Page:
The USGBC, American Society of Interior Designers (ASID), and The Network of the Hospitality Industry (NEWH) together announced the winner of the first ever Sustainable Suite Design Competition. The purpose of the competition was to showcase the best hospitality design strategies that boast environmental responsibility while enhancing the guest experience. Out of 65 professional design entries, WATG and IDEO took the top prize for their suite, Haptik.
Hive Modular, a Minneapolis-based company that sells modular, contemporary homes, recently sent us photos of this X-Line prefab in Vadnais Heights, Minnesota. The X-Line 003 features an exterior of fiber cement, steel, and locally harvested cedar, while the interior features stylish modern elements. Pay particular attention to the translucent polycarbonate walls by Polygal, the red IKEA kitchen, and the custom tables from Eastvold Custom Woodworks.
Michelle Kaufmann is continuing her work on a modern green home in Northern California. Located on a constrained lot, the 1,550 square-foot home will be prefabricated — as currently planned — with two modules. And although the home will be a lot smaller than the average new construction home in this country, Michelle Kaufmann Studio has designed it to feel bigger.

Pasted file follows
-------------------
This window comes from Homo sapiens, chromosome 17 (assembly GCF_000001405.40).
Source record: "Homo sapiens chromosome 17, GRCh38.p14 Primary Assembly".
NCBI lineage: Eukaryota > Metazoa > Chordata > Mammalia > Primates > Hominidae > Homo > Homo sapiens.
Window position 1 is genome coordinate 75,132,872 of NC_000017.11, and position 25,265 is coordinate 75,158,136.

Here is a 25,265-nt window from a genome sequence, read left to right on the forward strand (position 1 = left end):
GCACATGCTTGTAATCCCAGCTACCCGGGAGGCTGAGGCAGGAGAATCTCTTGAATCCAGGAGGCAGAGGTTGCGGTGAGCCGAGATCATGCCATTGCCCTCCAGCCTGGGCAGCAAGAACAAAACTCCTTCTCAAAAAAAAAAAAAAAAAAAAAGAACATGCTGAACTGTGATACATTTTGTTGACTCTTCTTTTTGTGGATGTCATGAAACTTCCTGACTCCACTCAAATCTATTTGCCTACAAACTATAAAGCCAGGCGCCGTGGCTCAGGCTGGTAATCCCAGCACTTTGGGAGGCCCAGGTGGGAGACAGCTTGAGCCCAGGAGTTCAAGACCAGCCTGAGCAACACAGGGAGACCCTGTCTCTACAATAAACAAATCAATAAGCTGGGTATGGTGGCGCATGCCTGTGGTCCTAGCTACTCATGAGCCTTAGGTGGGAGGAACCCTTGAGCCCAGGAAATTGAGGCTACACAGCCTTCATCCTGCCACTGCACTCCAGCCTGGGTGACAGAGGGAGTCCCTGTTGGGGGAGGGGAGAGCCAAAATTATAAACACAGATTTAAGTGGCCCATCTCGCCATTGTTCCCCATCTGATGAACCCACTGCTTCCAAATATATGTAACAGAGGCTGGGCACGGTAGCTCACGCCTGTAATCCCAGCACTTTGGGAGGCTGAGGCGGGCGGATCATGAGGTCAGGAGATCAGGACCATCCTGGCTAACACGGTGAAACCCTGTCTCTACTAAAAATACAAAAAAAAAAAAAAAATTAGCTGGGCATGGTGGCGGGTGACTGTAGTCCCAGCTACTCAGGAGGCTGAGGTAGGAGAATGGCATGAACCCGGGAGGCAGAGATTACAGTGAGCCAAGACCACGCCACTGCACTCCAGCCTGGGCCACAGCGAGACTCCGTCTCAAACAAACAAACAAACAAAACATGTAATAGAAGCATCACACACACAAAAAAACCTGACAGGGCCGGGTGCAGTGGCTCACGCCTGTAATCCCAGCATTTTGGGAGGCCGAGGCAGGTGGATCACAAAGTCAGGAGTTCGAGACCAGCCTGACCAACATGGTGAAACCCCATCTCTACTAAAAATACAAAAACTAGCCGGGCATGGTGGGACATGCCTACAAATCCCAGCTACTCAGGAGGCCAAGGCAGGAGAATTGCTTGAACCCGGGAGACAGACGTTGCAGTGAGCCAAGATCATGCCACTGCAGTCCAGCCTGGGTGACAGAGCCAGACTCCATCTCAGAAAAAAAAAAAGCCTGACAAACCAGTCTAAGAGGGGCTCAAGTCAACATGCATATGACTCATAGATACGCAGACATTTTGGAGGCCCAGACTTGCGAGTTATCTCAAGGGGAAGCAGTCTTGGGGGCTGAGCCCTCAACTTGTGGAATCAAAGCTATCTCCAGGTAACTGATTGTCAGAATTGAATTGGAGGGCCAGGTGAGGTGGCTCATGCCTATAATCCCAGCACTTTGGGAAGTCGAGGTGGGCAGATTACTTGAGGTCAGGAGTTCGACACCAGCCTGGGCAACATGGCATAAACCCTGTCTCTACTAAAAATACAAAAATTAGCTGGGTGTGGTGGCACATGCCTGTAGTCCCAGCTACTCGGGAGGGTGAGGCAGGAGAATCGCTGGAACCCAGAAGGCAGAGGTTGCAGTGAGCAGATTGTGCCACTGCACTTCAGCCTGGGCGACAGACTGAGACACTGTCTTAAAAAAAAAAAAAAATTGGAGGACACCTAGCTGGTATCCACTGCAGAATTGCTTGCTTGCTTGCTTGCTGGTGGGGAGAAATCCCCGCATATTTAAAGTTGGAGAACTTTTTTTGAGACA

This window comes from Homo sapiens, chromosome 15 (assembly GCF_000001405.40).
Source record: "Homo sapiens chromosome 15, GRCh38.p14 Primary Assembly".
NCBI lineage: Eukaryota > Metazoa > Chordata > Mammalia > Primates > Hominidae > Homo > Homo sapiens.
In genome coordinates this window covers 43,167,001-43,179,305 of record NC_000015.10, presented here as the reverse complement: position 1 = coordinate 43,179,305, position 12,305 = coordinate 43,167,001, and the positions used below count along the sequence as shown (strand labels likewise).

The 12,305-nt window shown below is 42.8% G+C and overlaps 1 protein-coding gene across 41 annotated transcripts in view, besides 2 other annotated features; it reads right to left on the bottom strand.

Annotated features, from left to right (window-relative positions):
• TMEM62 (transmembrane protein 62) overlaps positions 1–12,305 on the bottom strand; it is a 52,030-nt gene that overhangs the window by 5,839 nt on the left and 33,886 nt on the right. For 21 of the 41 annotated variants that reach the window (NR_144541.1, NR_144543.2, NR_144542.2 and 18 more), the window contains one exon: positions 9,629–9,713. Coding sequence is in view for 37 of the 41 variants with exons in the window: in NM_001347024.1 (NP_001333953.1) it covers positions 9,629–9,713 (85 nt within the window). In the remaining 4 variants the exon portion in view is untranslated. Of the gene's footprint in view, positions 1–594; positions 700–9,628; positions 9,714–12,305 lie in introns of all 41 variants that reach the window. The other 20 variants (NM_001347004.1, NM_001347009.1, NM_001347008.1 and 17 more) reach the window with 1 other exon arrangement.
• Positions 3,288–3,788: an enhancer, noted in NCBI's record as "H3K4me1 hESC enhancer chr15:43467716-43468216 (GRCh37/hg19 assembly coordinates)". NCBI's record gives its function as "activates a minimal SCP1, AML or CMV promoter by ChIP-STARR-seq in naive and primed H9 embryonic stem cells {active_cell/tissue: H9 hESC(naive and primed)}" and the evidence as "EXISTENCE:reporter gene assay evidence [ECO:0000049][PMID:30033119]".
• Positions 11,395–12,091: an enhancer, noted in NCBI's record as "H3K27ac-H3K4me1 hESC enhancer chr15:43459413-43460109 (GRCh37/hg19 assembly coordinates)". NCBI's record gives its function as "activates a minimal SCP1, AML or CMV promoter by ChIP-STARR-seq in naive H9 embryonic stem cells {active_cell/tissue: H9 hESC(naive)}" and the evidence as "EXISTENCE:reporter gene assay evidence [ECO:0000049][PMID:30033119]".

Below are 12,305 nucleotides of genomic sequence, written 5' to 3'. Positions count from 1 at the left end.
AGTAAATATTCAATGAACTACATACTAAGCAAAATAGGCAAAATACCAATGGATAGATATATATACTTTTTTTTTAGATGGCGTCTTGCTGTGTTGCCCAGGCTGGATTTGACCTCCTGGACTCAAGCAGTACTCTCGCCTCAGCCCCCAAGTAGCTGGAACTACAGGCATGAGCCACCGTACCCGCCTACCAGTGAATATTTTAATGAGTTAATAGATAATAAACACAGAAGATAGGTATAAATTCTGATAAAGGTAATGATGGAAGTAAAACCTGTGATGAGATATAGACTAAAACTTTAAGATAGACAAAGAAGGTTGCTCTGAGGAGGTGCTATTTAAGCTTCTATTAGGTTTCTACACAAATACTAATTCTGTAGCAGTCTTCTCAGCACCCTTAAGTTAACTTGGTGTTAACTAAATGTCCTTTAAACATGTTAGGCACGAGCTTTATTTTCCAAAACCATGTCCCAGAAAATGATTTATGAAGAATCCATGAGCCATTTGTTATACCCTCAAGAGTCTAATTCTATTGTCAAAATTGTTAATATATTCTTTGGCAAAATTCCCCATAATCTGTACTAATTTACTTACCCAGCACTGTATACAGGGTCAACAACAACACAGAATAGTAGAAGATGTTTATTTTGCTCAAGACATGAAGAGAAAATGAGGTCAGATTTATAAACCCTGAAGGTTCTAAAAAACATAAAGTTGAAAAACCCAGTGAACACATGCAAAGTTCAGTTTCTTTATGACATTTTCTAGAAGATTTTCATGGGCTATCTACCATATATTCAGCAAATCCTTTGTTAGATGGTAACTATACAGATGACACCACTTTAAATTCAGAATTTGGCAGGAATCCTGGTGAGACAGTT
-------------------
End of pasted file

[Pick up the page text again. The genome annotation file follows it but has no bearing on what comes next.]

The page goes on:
We’ve mentioned Ideabox several times over the years, and their new offering, the Fortino, has to be one my favorites. The Fortino was on display at the Seattle Home Show 2, although, unfortunately, there was a huge pole at the show obstructing photos. You’ll have to imagine the Fortino in a well-manicured, xeriscaped setting on the lot of your choosing. Something like 30,000 people saw the Fortino in Seattle, and Jim Russell, founder of Ideabox, tells me the response was incredible.
Since we first mentioned Stillwater Dwellings in March, the new company has been extremely busy. Not only have they lined up plans to build green prefabs in Portland (Or.), Santa Barbara (Ca.), and Healdsburg (Ca.), but they’ve recently completed their first prefab home in Bend, Oregon. The company was kind enough to send us a few photos of the inside and outside, and the modern home is just stunning.
It's always nice to hear how good companies are helping the world.* I've just learned about one to keep an eye on: Containers to Clinics. C2C is a start-up non-profit that's retrofitting shipping containers for use as health clinics that cater to women and children's needs in the developing world. Their prototype container clinic is currently under construction with Stack Design Build in Rhode Island and should be complete in mid-November.